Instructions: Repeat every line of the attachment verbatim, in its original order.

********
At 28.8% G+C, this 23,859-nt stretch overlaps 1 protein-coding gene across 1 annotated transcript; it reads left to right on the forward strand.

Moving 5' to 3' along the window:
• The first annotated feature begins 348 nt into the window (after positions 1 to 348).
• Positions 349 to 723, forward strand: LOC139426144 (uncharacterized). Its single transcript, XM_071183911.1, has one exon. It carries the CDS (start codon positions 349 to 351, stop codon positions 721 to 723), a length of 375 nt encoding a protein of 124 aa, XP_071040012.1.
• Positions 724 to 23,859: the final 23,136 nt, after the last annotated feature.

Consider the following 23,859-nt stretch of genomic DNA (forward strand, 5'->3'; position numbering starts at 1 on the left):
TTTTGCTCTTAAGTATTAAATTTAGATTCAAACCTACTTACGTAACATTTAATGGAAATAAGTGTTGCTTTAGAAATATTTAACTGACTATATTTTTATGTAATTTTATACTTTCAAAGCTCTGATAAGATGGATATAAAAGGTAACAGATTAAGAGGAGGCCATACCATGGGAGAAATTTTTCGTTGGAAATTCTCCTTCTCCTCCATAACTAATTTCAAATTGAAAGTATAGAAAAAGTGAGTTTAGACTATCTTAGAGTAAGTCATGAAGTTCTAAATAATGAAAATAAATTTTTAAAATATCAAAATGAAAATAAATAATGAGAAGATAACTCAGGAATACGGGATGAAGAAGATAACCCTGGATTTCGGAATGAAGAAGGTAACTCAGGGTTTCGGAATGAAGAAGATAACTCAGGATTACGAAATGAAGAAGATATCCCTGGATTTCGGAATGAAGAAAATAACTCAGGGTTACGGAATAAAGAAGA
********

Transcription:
At 28.8% G+C, this 23,859-nt stretch overlaps 1 protein-coding gene across 1 annotated transcript; it reads left to right on the forward strand.

Moving 5' to 3' along the window:
• The first annotated feature begins 348 nt into the window (after positions 1 to 348).
• Positions 349 to 723, forward strand: LOC139426144 (uncharacterized). Its single transcript, XM_071183911.1, has one exon. It carries the CDS (start codon positions 349 to 351, stop codon positions 721 to 723), a length of 375 nt encoding a protein of 124 aa, XP_071040012.1.
• Positions 724 to 23,859: the final 23,136 nt, after the last annotated feature.

Consider the following 23,859-nt stretch of genomic DNA (forward strand, 5'->3'; position numbering starts at 1 on the left):
TTTTGCTCTTAAGTATTAAATTTAGATTCAAACCTACTTACGTAACATTTAATGGAAATAAGTGTTGCTTTAGAAATATTTAACTGACTATATTTTTATGTAATTTTATACTTTCAAAGCTCTGATAAGATGGATATAAAAGGTAACAGATTAAGAGGAGGCCATACCATGGGAGAAATTTTTCGTTGGAAATTCTCCTTCTCCTCCATAACTAATTTCAAATTGAAAGTATAGAAAAAGTGAGTTTAGACTATCTTAGAGTAAGTCATGAAGTTCTAAATAATGAAAATAAATTTTTAAAATATCAAAATGAAAATAAATAATGAGAAGATAACTCAGGAATACGGGATGAAGAAGATAACCCTGGATTTCGGAATGAAGAAGGTAACTCAGGGTTTCGGAATGAAGAAGATAACTCAGGATTACGAAATGAAGAAGATATCCCTGGATTTCGGAATGAAGAAAATAACTCAGGGTTACGGAATAAAGAAGA